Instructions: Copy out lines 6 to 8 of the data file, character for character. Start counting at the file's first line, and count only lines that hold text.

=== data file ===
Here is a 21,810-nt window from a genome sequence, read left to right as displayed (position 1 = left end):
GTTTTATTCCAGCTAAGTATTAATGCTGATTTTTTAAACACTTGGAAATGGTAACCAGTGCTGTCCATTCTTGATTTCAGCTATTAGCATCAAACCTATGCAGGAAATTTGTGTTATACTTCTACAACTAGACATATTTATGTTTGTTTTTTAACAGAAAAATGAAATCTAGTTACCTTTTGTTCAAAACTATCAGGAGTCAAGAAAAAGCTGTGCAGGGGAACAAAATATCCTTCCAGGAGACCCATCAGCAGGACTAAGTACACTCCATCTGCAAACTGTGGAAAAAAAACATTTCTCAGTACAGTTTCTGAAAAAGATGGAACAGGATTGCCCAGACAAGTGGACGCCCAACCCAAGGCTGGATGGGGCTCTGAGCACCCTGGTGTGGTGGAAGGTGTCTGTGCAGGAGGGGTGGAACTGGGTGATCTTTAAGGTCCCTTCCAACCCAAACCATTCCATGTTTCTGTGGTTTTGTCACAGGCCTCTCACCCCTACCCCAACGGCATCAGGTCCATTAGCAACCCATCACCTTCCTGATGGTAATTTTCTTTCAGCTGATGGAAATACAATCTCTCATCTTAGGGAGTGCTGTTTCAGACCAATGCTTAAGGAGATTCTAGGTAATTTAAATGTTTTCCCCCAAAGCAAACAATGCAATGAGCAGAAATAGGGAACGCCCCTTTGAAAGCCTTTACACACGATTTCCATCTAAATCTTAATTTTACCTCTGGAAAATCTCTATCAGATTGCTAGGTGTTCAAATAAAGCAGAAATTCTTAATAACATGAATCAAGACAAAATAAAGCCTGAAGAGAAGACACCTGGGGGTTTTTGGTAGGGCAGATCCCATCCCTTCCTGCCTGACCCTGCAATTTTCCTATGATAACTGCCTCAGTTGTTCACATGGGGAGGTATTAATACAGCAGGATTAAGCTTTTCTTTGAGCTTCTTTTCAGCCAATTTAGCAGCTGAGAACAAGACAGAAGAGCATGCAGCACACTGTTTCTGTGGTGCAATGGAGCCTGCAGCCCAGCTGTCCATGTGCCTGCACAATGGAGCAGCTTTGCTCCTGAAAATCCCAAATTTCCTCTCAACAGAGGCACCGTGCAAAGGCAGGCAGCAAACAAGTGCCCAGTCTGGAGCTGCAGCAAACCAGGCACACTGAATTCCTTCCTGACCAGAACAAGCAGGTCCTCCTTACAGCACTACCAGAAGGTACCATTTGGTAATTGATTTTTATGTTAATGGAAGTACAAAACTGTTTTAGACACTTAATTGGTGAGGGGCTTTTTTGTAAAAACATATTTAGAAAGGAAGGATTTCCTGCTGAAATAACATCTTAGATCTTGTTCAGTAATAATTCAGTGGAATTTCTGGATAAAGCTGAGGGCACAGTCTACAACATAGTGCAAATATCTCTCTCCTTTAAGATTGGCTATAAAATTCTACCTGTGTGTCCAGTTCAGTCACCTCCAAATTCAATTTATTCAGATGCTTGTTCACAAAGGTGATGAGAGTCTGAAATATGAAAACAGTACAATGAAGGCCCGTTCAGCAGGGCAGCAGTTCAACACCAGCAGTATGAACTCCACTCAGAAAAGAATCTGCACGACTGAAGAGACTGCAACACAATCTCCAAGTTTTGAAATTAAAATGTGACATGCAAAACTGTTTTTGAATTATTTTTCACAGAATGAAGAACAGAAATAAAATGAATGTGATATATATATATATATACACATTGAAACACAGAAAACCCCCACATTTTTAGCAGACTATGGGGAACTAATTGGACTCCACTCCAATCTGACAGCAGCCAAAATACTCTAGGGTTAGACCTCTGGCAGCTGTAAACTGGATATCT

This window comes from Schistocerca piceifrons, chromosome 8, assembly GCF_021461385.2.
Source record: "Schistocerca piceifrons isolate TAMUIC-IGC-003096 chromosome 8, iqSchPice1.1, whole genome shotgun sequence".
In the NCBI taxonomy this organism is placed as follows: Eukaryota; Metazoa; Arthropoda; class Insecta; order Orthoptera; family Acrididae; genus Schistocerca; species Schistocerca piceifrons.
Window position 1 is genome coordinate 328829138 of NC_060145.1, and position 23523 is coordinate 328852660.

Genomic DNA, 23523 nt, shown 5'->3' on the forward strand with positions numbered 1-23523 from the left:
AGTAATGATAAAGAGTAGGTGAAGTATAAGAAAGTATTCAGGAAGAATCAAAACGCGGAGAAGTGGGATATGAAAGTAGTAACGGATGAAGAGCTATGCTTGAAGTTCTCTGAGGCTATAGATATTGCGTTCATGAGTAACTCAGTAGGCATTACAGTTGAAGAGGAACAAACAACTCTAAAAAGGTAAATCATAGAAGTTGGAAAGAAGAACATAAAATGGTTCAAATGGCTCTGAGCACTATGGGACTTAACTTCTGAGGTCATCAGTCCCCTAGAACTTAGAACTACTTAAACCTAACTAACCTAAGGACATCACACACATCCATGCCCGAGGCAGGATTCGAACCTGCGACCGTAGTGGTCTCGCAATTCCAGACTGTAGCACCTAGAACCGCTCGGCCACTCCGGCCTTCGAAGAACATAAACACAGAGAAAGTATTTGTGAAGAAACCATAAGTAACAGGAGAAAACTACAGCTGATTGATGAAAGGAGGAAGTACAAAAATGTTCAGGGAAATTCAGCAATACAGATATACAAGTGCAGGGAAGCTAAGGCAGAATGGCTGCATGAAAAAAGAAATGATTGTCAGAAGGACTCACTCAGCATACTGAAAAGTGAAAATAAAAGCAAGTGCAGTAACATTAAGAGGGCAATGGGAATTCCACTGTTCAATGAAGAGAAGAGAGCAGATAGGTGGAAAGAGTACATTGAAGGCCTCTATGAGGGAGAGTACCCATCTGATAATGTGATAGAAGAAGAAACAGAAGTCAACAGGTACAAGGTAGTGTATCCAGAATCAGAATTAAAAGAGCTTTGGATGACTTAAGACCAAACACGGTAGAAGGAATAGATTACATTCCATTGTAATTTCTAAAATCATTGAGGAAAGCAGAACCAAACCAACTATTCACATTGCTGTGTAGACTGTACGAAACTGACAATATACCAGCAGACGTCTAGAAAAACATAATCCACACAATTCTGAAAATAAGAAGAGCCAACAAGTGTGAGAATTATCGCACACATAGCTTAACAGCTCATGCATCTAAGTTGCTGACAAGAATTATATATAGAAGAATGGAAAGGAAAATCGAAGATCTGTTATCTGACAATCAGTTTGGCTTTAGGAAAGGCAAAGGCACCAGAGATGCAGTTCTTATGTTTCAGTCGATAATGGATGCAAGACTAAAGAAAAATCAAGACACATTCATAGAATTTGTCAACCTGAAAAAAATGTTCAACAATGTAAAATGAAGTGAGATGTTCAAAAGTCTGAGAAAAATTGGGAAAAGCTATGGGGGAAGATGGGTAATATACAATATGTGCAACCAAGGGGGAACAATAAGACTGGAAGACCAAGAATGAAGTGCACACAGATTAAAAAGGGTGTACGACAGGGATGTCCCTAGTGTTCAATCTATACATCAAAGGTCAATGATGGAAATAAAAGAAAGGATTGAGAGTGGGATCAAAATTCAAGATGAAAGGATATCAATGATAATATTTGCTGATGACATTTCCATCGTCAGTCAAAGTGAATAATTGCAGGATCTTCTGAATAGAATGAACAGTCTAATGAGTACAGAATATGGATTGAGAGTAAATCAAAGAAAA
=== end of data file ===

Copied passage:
Window position 1 is genome coordinate 328829138 of NC_060145.1, and position 23523 is coordinate 328852660.

Genomic DNA, 23523 nt, shown 5'->3' on the forward strand with positions numbered 1-23523 from the left:
AGTAATGATAAAGAGTAGGTGAAGTATAAGAAAGTATTCAGGAAGAATCAAAACGCGGAGAAGTGGGATATGAAAGTAGTAACGGATGAAGAGCTATGCTTGAAGTTCTCTGAGGCTATAGATATTGCGTTCATGAGTAACTCAGTAGGCATTACAGTTGAAGAGGAACAAACAACTCTAAAAAGGTAAATCATAGAAGTTGGAAAGAAGAACATAAAATGGTTCAAATGGCTCTGAGCACTATGGGACTTAACTTCTGAGGTCATCAGTCCCCTAGAACTTAGAACTACTTAAACCTAACTAACCTAAGGACATCACACACATCCATGCCCGAGGCAGGATTCGAACCTGCGACCGTAGTGGTCTCGCAATTCCAGACTGTAGCACCTAGAACCGCTCGGCCACTCCGGCCTTCGAAGAACATAAACACAGAGAAAGTATTTGTGAAGAAACCATAAGTAACAGGAGAAAACTACAGCTGATTGATGAAAGGAGGAAGTACAAAAATGTTCAGGGAAATTCAGCAATACAGATATACAAGTGCAGGGAAGCTAAGGCAGAATGGCTGCATGAAAAAAGAAATGATTGTCAGAAGGACTCACTCAGCATACTGAAAAGTGAAAATAAAAGCAAGTGCAGTAACATTAAGAGGGCAATGGGAATTCCACTGTTCAATGAAGAGAAGAGAGCAGATAGGTGGAAAGAGTACATTGAAGGCCTCTATGAGGGAGAGTACCCATCTGATAATGTGATAGAAGAAGAAACAGAAGTCAACAGGTACAAGGTAGTGTATCCAGAATCAGAATTAAAAGAGCTTTGGATGACTTAAGACCAAACACGGTAGAAGGAATAGATTACATTCCATTGTAATTTCTAAAATCATTGAGGAAAGCAGAACCAAACCAACTATTCACATTGCTGTGTAGACTGTACGAAACTGACAATATACCAGCAGACGTCTAGAAAAACATAATCCACACAATTCTGAAAATAAGAAGAGCCAACAAGTGTGAGAATTATCGCACACATAGCTTAACAGCTCATGCATCTAAGTTGCTGACAAGAATTATATATAGAAGAATGGAAAGGAAAATCGAAGATCTGTTATCTGACAATCAGTTTGGCTTTAGGAAAGGCAAAGGCACCAGAGATGCAGTTCTTATGTTTCAGTCGATAATGGATGCAAGACTAAAGAAAAATCAAGACACATTCATAGAATTTGTCAACCTGAAAAAAATGTTCAACAATGTAAAATGAAGTGAGATGTTCAAAAGTCTGAGAAAAATTGGGAAAAGCTATGGGGGAAGATGGGTAATATACAATATGTGCAACCAAGGGGGAACAATAAGACTGGAAGACCAAGAATGAAGTGCACACAGATTAAAAAGGGTGTACGACAGGGATGTCCCTAGTGTTCAATCTATACATCAAAGGTCAATGATGGAAATAAAAGAAAGGATTGAGAGTGGGATCAAAATTCAAGATGAAAGGATATCAATGATAATATTTGCTGATGACATTTCCATCGTCAGTCAAAGTGAATAATTGCAGGATCTTCTGAATAGAATGAACAGTCTAATGAGTACAGAATATGGATTGAGAGTAAATCAAAGAAAA